The Medical Schools Council has released information about plans for medical students to return to clinical placements.
Spending time on the wards in clinical placements was the highlight of my medical school career. After years of attending lectures, I was able to fall back in love with medicine by doing what I enjoy most - Looking after patients.
Clinical placements are important, as this is where the knowledge you have gained can be put into practice. You learn from your colleagues, your patients, and your experiences, all of which shape the kind of doctor you will become. You gain an understanding and appreciation for the multidisciplinary team, as well as developing communication and clinical reasoning skills. You learn the reality of the job, and it prepares you for the junior doctor role.
With that said, the Covid-19 pandemic has changed the landscape of education and training. Clinical rotations have already been cancelled or postponed, at risk staff are currently in non-patient-facing roles (if not working from home), high numbers of healthcare workers have tested positive for the virus, and sadly, some of our colleagues have lost their lives.
Guidance released in May, sheds some light on what medical schools and medical students can expect in the coming months.
Important points to highlight from the new guidance:
1) Your safety during clinical placements is of the upmost importance
Your medical schools will be preparing risk assessments to help ensure a safe return to clinical placement. Assignment to High-Risk Covid-19 areas will be avoided, as will exposure to aerosol generating procedures. Placement providers will provide PPE if required.
2) Clinical placements could recommence in September 2020
Although it is anticipated that some medical schools will open back up to students as early as July 2020.
3) If you think you fall into an at-risk category – update your medical school
This includes personal health conditions and vulnerable dependents, but also let them know if you have increased caring responsibilities or other circumstances which need to be considered. There will be options for you, including the possibility of deferring a year. This is not an option to be feared and does not equate to failure – as someone who deferred a year for personal reasons, I agree, it is scary, but if used as a means to preserve your health and wellbeing, it is worth considering.
4) Final year medical students will be the first to return to clinical placements
The most likely outcome will be a phased or gradual return of students, with final years taking priority.
5) You must still work towards clinical and GMC requirements
To progress with your medical school programme, you must attend clinical placements when they safely recommence.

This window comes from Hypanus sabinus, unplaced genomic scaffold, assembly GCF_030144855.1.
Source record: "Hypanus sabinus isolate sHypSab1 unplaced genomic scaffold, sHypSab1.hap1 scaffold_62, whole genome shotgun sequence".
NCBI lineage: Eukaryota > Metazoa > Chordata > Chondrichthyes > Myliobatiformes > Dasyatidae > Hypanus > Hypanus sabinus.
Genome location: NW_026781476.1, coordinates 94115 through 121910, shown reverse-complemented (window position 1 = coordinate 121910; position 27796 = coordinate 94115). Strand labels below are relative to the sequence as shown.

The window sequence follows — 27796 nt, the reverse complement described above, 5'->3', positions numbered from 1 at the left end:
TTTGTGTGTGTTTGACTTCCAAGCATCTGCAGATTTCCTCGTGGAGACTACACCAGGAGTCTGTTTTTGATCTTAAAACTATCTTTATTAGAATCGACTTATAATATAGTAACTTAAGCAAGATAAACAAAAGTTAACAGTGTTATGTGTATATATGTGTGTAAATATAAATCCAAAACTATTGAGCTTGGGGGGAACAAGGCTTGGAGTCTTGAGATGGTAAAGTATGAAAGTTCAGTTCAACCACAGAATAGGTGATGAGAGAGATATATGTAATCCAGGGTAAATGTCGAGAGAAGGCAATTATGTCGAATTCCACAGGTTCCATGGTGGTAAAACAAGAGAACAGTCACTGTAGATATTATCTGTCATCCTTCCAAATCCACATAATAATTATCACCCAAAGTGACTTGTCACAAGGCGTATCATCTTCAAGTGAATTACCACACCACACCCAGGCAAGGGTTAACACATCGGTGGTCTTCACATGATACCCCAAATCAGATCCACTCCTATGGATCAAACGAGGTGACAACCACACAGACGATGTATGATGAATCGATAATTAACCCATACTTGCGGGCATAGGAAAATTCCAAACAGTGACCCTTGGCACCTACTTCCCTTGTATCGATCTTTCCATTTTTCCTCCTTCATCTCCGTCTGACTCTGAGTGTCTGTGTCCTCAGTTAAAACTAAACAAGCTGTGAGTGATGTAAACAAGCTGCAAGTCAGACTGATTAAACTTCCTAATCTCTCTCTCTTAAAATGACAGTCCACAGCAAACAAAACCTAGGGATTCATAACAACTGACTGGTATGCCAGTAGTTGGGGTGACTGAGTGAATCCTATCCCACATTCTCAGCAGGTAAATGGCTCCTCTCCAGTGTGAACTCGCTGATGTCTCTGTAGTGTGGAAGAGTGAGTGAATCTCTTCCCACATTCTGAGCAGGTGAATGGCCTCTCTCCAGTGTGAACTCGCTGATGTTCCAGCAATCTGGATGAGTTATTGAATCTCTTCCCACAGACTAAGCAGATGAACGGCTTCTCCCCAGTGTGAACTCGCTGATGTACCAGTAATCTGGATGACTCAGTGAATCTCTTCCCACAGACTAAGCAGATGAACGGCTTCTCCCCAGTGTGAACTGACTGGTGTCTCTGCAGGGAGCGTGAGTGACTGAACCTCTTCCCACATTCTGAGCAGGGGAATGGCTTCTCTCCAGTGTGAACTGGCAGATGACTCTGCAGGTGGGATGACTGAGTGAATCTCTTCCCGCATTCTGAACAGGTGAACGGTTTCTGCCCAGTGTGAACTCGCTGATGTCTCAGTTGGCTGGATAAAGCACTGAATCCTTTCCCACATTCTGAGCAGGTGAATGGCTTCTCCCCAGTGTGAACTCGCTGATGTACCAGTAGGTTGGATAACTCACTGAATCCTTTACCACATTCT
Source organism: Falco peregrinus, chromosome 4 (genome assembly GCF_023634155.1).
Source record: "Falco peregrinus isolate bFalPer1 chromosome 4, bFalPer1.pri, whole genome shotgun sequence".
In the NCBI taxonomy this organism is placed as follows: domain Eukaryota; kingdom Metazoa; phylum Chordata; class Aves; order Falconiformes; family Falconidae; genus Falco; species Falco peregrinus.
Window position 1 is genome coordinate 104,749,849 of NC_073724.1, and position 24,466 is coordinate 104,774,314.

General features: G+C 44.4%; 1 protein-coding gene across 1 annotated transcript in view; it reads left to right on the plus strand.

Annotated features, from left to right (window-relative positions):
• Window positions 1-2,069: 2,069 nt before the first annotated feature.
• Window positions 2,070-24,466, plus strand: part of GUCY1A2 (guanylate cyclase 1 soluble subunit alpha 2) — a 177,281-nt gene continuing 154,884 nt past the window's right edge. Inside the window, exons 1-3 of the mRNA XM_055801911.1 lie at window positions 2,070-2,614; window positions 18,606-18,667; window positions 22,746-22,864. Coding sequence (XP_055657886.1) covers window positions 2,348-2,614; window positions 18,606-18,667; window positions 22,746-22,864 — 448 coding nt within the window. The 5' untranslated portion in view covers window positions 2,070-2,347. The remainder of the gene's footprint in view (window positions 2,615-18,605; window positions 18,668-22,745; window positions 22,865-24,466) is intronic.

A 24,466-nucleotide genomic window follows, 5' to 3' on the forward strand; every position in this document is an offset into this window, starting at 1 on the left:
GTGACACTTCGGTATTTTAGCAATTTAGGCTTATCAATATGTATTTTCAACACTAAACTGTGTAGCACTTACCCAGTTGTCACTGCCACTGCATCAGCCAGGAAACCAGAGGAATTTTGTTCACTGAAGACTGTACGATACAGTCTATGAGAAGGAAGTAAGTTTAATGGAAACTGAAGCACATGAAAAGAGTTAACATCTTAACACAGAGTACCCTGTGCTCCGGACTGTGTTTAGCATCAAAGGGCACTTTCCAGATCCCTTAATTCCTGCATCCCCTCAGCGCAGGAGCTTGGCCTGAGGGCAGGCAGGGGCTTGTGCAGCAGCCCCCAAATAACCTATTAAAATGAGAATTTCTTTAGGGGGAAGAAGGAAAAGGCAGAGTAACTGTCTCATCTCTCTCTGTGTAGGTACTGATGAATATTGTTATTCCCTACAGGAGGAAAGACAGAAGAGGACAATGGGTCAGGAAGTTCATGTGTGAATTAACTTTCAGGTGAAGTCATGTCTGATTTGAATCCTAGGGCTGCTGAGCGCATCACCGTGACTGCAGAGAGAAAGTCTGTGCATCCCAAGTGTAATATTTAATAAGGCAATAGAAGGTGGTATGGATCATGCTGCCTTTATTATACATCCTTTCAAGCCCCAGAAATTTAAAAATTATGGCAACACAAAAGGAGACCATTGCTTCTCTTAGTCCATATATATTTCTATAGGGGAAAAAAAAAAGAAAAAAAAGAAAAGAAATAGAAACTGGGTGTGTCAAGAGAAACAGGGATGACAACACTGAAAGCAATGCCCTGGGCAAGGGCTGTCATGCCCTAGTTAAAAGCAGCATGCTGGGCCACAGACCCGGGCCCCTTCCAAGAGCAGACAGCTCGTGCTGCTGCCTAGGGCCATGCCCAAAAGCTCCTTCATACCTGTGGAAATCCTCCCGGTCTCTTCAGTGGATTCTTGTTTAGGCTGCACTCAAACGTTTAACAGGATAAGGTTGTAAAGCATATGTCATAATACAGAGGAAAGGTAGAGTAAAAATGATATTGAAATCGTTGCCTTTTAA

6) Some placements will be different to what you expected
Different specialities have experienced a variety of pressures due to the pandemic. What this means for medical students, is that the capacity to support learning in clinical placements may be limited. Placements may need to be supplemented with a greater use of simulation. Also, because of the new healthcare landscape, some services have been limited or replaced with virtual clinics. Placements could incorporate shadowing these new services in preparation to work in these virtual settings. It is anticipated that post-pandemic, we will continue to utilise these methods.
7) You will still be assessed
Assessment of clinical skills is important as it gives you an opportunity for feedback, refection, and evidences your competencies. It is not yet known how you will be assessed, but this will be decided by individual medical schools.
8) Learning may be supplemented with online resources/online teaching
It is likely that social distancing measures will be recommended for quite some time, face to face teaching may be substituted by online technologies/virtual classrooms.
9) Electives and Student Selected Components may be repurposed
The time normally dedicated to electives or student selected components could be used to help cover parts of the curriculum that have been disrupted due to the pandemic. There is also the possibility of changes to the academic calendar to accommodate for clinical placements.
10) You will be able to access testing if you develop symptoms of coronavirus, like any other healthcare worker.
At your local induction, policies regarding testing and self-isolating should be explained to you.
It’s okay to feel anxious about returning to clinical placements... But the striking thing about this new guidance is the emphasis on your safety. Medical schools have a duty of care, so please communicate with them, voice your concerns, and maybe get involved in planning via your staff-student committee. No-one knows when things will be back to normal, but you can use this time to learn and develop as a doctor, knowing you have the full support of your medical school and placement providers.
(No conflict of interest, not sponsored, any information given here should not replace the advice of your medical school)